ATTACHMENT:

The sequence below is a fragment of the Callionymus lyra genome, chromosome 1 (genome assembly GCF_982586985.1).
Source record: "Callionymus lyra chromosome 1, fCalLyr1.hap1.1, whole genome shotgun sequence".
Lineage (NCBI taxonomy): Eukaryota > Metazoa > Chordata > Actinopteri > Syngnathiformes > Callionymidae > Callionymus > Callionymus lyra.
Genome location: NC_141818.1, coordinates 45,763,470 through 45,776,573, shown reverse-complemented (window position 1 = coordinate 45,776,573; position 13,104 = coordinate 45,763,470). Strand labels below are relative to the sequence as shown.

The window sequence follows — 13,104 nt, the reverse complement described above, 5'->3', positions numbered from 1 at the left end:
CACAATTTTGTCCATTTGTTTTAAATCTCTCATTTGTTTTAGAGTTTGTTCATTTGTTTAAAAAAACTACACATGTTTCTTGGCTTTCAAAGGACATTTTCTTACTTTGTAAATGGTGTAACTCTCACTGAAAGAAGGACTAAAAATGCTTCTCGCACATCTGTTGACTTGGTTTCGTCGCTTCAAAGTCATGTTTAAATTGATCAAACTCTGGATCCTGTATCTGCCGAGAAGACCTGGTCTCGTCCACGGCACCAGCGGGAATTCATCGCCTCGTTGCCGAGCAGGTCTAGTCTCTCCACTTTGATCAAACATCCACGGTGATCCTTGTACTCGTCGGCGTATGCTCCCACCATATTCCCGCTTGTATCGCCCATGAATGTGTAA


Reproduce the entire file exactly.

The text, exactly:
The sequence below is a fragment of the Callionymus lyra genome, chromosome 1 (genome assembly GCF_982586985.1).
Source record: "Callionymus lyra chromosome 1, fCalLyr1.hap1.1, whole genome shotgun sequence".
Lineage (NCBI taxonomy): Eukaryota > Metazoa > Chordata > Actinopteri > Syngnathiformes > Callionymidae > Callionymus > Callionymus lyra.
Genome location: NC_141818.1, coordinates 45,763,470 through 45,776,573, shown reverse-complemented (window position 1 = coordinate 45,776,573; position 13,104 = coordinate 45,763,470). Strand labels below are relative to the sequence as shown.

The window sequence follows — 13,104 nt, the reverse complement described above, 5'->3', positions numbered from 1 at the left end:
CACAATTTTGTCCATTTGTTTTAAATCTCTCATTTGTTTTAGAGTTTGTTCATTTGTTTAAAAAAACTACACATGTTTCTTGGCTTTCAAAGGACATTTTCTTACTTTGTAAATGGTGTAACTCTCACTGAAAGAAGGACTAAAAATGCTTCTCGCACATCTGTTGACTTGGTTTCGTCGCTTCAAAGTCATGTTTAAATTGATCAAACTCTGGATCCTGTATCTGCCGAGAAGACCTGGTCTCGTCCACGGCACCAGCGGGAATTCATCGCCTCGTTGCCGAGCAGGTCTAGTCTCTCCACTTTGATCAAACATCCACGGTGATCCTTGTACTCGTCGGCGTATGCTCCCACCATATTCCCGCTTGTATCGCCCATGAATGTGTAA